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Patrick's Charter School Bill Faces Test in House

Bob Daemmrich, Texas Tribune

The state’s charter school system could move closer to its first expansion in nearly two decades on Thursday, as the House is set to take up an education reform measure that passed through the Senate earlier this session.

Senate Bill 2, authored by Senate Education Chairman Dan Patrick, R-Houston, would increase the number of available state contracts for the schools that are publicly funded but privately operated by nonprofit organizations. 

Charter school advocates say the state's current limit of 215 charter contracts is preventing high-quality charter operators from coming to Texas and keeping a large number of students wanting to attend charters on waitlists. Entering the legislative session, Patrick, Gov. Rick Perry and Lt. Gov. David Dewhurst made overhauling the charter school system a priority. And two new organizations, with the backing of political and financial heavyweights in the state, emerged to help Patrick in his efforts. 

But the House has rejected similar measures in the past, and intensive negotiations have followed SB 2 through the legislative process amid questions about whether the state has the resources to adequately oversee such an expansion.

Patrick’s measure, which also updates charter closure, consolidation and renewal laws, initially proposed completely lifting the cap on contracts. The compromise legislation that passed the Senate leaves the cap in place, though it would incrementally increase the number of contracts available to reach 305 by 2016.

The version that passed out of the House Public Education Committee at the end of April offers an even more moderate increase, from 15 extra contracts to 10 a year. The House bill also removes language that would prevent dropout recovery charter schools from counting toward the cap, a move that would have freed up additional contracts.

"It will be interesting to see if the House members believe this is a reasonable approach," said state Rep. Diane Patrick, an Arlington Republican and charter school supporter who added that in the past, it has been clear that her House colleagues did not support eliminating the cap on contracts entirely. 

Diane Patrick’s proposal to lift the cap by 10 a year was incorporated into SB 2 in the House committee. She said she understood concerns about properly managing growth in charter schools. But she said the revised bill would promote financial and academic accountability while still allowing charters to grow in the state. 

"My whole angle is to ensure that we have high-quality charter schools, and I thought it was better to be more cautious to ensure that would happen," she said. 

In a House committee hearing last month on the bill, Texas Charter School Association Executive Director David Dunn said his organization had estimated that a more streamlined consolidation process would open up 20 to 30 additional contracts as charter operators who hold multiple contracts combined. 

Mike Feinberg, a co-founder of the KIPP charter school network, testified in the same hearing that even with the improved consolidation and closure language freeing up new contracts, the incremental increase would still probably result in "very little growth in high-quality public charters" above the existing rate because the Texas Education Agency is currently approving about nine new operators a year.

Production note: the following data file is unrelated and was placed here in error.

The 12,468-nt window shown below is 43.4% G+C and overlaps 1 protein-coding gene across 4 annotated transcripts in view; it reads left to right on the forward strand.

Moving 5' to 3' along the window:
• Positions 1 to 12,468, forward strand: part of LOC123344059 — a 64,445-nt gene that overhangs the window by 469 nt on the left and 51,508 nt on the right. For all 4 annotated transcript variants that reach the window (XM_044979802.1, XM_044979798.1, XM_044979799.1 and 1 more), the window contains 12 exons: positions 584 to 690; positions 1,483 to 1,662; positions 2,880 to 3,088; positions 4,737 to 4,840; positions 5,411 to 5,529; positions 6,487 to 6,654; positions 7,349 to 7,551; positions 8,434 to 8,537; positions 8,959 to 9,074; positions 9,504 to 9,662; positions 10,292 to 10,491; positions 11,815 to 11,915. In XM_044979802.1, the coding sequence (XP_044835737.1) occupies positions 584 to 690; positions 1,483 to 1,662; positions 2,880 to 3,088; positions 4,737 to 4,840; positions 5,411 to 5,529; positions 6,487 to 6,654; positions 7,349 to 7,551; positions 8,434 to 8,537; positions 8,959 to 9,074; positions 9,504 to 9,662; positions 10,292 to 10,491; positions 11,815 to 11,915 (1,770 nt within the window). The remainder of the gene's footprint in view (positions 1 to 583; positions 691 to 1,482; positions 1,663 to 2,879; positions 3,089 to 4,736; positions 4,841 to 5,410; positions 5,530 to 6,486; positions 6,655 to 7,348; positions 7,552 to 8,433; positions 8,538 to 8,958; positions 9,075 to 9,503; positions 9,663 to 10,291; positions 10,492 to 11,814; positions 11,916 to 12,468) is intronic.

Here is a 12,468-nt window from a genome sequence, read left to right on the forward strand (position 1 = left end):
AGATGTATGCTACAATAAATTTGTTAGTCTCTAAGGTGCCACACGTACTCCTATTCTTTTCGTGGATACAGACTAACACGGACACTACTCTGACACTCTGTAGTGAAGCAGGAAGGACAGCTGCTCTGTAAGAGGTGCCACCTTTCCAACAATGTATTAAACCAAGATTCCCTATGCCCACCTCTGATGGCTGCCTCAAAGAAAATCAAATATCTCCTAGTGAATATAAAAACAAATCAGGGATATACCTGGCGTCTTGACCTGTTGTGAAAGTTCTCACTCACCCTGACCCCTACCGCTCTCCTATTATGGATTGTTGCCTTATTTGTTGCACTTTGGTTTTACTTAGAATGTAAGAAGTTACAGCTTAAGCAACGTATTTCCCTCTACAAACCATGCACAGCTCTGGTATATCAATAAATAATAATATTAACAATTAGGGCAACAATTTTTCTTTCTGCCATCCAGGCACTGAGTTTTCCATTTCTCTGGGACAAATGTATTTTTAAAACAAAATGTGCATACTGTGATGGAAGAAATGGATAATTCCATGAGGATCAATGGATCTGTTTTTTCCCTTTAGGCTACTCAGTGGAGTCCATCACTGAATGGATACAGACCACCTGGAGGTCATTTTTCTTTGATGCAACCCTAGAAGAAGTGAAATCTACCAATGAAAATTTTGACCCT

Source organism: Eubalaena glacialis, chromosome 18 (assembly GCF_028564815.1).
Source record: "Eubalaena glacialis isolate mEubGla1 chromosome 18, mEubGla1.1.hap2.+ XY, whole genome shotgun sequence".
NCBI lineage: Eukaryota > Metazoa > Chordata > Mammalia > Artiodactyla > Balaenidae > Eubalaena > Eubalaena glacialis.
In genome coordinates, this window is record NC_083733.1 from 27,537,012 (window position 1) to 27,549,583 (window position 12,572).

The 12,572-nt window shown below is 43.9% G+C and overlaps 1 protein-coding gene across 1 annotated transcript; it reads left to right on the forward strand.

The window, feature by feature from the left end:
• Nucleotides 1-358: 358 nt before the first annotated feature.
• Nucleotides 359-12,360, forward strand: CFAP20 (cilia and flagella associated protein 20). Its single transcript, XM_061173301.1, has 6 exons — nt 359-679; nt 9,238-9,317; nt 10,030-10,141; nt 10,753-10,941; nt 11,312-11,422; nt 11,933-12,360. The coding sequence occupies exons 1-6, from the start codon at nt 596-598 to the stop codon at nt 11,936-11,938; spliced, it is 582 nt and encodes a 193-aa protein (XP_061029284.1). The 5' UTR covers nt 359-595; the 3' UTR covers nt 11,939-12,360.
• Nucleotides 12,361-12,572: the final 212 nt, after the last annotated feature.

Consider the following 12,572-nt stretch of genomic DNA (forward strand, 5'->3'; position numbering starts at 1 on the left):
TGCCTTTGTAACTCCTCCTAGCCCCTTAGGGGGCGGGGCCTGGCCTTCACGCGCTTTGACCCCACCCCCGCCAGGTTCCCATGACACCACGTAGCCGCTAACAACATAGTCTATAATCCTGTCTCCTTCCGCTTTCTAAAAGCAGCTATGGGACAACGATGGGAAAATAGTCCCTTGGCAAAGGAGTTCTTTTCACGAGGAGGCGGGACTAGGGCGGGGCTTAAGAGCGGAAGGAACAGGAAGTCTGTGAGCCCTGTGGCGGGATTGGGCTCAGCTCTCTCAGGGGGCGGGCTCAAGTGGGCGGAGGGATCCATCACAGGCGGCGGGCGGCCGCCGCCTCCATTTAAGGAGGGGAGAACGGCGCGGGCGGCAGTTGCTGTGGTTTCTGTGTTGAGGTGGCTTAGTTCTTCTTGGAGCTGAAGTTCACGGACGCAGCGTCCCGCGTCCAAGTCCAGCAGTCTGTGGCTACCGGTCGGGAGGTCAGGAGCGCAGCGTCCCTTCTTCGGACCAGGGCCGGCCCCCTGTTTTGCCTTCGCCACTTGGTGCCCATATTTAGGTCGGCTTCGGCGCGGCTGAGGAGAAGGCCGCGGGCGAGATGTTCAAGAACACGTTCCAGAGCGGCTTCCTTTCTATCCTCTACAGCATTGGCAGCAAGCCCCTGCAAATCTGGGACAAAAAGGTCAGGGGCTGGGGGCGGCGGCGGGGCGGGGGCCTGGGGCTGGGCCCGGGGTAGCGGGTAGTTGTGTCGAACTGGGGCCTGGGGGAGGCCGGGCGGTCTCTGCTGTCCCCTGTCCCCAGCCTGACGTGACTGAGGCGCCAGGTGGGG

There are signs that even a modest increase in charter schools may encounter detractors Thursday on the House floor.

"It's a large bill with a lot of complexity to it, so I'd be surprised if there weren't a long debate," said House Public Education Chairman Jimmie Don Aycock, R-Killeen, who added that he aimed to keep the measure as close to what passed out of his committee as possible. 

State Rep. Abel Herrero, the Corpus Christi Democrat who has played a vocal role in education policy debates this session, said he questioned the wisdom of adding charter schools when the Legislature had failed to restore last session's funding cuts to traditional public schools and existing charters. 

"In order of importance, I think our priority should be to first fully fund public schools, then focus on charter schools," he said. "I think we are getting ahead of ourselves."

Herrero's argument is one that could attract members of both parties. When SB 2 passed the Senate, the lone dissenter, Sen. Robert Nichols, R-Jacksonville, said he voted against it because he could not support expanding charters until the Legislature adequately addressed the issues of overregulation and inequitable funding in traditional public schools.

At a Capitol rally last week, hundreds of charter school supporters from around the state cheered wildly as Sen. Patrick told them that the Legislature would pass a bill addressing charter schools for the first time in nearly 15 years. He reminded them that the Senate had made similar attempts in 2009 and 2011 only to be stopped by the lower chamber.

"A student's future should not depend on a name being brought out of a hat," he said. 

Morgan Smith was an editorial intern and columnist at Slate in Washington, D.C., before moving to Austin to enter law school at the University of Texas in 2008. (She has put her degree on hold to join the Tribune's staff.) A native of San Antonio, she has a bachelor's degree in English from Wellesley College.
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